The amount of cardio that you need is entirely different depending on your individual goals. Whether you are a recreational or professional athlete or even someone just starting their fitness journey, do what is right for you.

Here are a few aspects to keep in mind when trying to determine your ideal amount of cardio:

The intensity of cardio exercise

Intensity directly affects the amount of cardio the body can handle. On average, a moderate-intensity cardio exercise of two to two-and-a-half hours per week is more than enough for most people.

If you are doing high-intensity cardio, such as HIIT training, you might cut that amount by half. It is a highly individual choice, but a good guide for where to start playing around with the numbers.

Age, gender, health and fitness

All these factors play an important role when it comes to the ideal amount of cardio. Women tend to get better results through cardio exercise; therefore, a higher amount might be preferable than to their male counterparts.

If you’re starting your fitness journey, less cardio is recommended. Age evokes changes in our bodies – our metabolism slows, and our muscles and joints can take less punishment. A less intensive and shorter cardio program becomes necessary.

What are your fitness goals?

If you’re trying to lose fat and maximize muscle gain, keep cardio at a minimum to maintain a healthy heart and lungs. Someone training for the marathon, however, will have different (not necessarily healthier) priorities.

Focus on quality cardio exercise instead of quantity

Endless hours on the elliptical machine or exercise bike can be a nightmare when it comes to hitting the gym. The results those hours yield are never directly connected to the fitness goals that you set for yourself. You’ll find it find it more beneficial to set aside shorter periods for cardio exercise and to really make them count.

Tracking workouts

Tracking workouts can help you immensely in determining the amount of time you should spend on each form of exercise, including cardio. Try to record the important information about your workouts and keep an eye on your performance, especially during the days when I am doing more cardio.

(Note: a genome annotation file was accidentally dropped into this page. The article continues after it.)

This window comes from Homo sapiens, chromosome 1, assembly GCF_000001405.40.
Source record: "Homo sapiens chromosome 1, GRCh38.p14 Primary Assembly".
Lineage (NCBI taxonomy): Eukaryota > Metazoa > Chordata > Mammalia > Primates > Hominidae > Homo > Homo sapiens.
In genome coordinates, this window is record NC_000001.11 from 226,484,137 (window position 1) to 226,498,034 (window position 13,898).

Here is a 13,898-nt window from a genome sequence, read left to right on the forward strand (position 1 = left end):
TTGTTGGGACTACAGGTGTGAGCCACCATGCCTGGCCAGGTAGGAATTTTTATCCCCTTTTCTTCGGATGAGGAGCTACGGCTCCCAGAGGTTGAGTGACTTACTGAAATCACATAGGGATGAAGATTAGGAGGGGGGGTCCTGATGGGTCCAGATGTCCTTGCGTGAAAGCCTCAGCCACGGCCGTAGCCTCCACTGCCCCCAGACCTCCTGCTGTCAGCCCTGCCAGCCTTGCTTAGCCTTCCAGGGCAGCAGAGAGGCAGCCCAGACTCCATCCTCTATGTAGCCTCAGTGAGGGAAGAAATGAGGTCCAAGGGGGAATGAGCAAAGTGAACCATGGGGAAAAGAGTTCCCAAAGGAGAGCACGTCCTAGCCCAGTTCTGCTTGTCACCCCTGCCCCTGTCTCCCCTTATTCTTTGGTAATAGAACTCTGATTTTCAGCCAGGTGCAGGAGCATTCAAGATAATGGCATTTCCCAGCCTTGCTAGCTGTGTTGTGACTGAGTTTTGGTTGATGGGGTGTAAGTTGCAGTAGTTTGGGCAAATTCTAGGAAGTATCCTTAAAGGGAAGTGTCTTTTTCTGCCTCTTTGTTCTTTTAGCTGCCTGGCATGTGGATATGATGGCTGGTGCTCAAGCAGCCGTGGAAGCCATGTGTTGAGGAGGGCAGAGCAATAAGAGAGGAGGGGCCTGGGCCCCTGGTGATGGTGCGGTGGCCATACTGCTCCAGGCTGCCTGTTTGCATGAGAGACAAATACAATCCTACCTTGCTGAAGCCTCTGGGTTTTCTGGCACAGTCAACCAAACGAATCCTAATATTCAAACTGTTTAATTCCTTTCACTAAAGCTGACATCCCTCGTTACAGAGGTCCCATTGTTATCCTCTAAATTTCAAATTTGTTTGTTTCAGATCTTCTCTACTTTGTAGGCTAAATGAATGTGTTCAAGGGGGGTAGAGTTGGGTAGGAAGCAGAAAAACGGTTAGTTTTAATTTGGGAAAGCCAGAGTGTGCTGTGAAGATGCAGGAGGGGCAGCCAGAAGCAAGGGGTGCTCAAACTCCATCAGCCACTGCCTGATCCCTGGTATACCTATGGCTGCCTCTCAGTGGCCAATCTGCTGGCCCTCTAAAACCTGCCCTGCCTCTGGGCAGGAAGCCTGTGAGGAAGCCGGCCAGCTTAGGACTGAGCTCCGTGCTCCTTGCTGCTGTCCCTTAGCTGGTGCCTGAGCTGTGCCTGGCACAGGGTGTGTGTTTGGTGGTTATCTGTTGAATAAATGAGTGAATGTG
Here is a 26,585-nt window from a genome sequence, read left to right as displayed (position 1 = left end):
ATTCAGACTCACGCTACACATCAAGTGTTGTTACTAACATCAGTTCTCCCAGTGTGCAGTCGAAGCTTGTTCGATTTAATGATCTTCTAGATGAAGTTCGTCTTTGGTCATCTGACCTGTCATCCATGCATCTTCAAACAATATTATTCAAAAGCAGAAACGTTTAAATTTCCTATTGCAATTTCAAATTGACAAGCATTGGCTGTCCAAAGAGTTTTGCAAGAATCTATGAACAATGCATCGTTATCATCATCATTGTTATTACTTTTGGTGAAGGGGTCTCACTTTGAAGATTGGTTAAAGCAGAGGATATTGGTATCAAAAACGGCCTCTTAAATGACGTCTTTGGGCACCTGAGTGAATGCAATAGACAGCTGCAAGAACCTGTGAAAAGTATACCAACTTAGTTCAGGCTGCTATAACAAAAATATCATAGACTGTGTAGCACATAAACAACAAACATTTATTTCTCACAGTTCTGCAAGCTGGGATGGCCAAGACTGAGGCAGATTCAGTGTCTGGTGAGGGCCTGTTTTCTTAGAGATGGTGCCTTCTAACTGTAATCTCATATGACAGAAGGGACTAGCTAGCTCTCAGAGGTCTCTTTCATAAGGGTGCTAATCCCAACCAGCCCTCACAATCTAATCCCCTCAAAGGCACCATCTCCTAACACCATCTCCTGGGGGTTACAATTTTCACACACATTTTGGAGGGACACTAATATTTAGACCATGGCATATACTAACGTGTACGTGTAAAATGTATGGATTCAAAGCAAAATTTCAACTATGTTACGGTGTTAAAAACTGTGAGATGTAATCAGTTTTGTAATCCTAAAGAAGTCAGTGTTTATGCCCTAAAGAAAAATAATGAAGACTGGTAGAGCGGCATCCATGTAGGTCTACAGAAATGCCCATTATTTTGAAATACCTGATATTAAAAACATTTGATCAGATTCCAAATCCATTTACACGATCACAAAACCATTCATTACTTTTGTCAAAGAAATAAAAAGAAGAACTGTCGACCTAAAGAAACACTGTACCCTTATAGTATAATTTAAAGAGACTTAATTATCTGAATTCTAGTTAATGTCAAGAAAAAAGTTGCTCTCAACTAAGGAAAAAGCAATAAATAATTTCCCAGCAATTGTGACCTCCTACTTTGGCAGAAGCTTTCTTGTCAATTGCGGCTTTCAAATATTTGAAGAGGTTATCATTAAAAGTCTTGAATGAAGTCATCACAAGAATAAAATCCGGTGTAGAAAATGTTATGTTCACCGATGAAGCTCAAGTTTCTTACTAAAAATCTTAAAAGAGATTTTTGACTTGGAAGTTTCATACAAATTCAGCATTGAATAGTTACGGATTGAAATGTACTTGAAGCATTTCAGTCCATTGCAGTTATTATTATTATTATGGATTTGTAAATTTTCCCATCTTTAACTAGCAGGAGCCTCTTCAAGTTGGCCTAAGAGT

Also, make sure you pay attention to how you’re feeling during day-to-day activities.

A decrease in performance and results is a clear sign that you need to modify your training schedule. You can set personal benchmarks and restest yourself from time to time in order to understand how your current level of fitness matches up with your historical levels.

Keep in mind that there is no perfect amount of cardio and that the amount of time and intensity of cardio exercise should change with your overall health and fitness goals. Strive to follow a balanced training program, where there is always room for cardio exercise.

Always make incremental adjustments to your training program to ensure you are receiving the maximum benefit from your workouts.

Know Yourself and Your Goals

It starts and ends with your body.

Your priority is to keep your body functioning at an optimal level. Our bodies respond to any stress we place on them, including exercise. The stress can be constructive and improve our fitness and health levels, or it can kill our gains and impede progress.

The best way to start a fitness journey is by outlining your goals.

If you want to gain ten pounds of muscle during the year, your fitness regimen might include more weight training with short intermittent cardio sessions. Alternatively, you might focus on cardio to improve your long-distance running.

Your fitness goals directly affect the type of exercise you should be doing. Build a custom training program and plan cardio sessions in detail to ensure the best results.

Always put long-term health first when it comes to exercise. Living a balanced and healthy life should be a priority. Keep a close eye on your diet and record all of your workouts. Optimizing this balance is critical to staying motivated and achieving the best results.

Cardio exercise is just one piece of the puzzle that you need to stay healthy. It’s vital that you’re not overdoing it or putting unnecessary strain on your joints and muscles.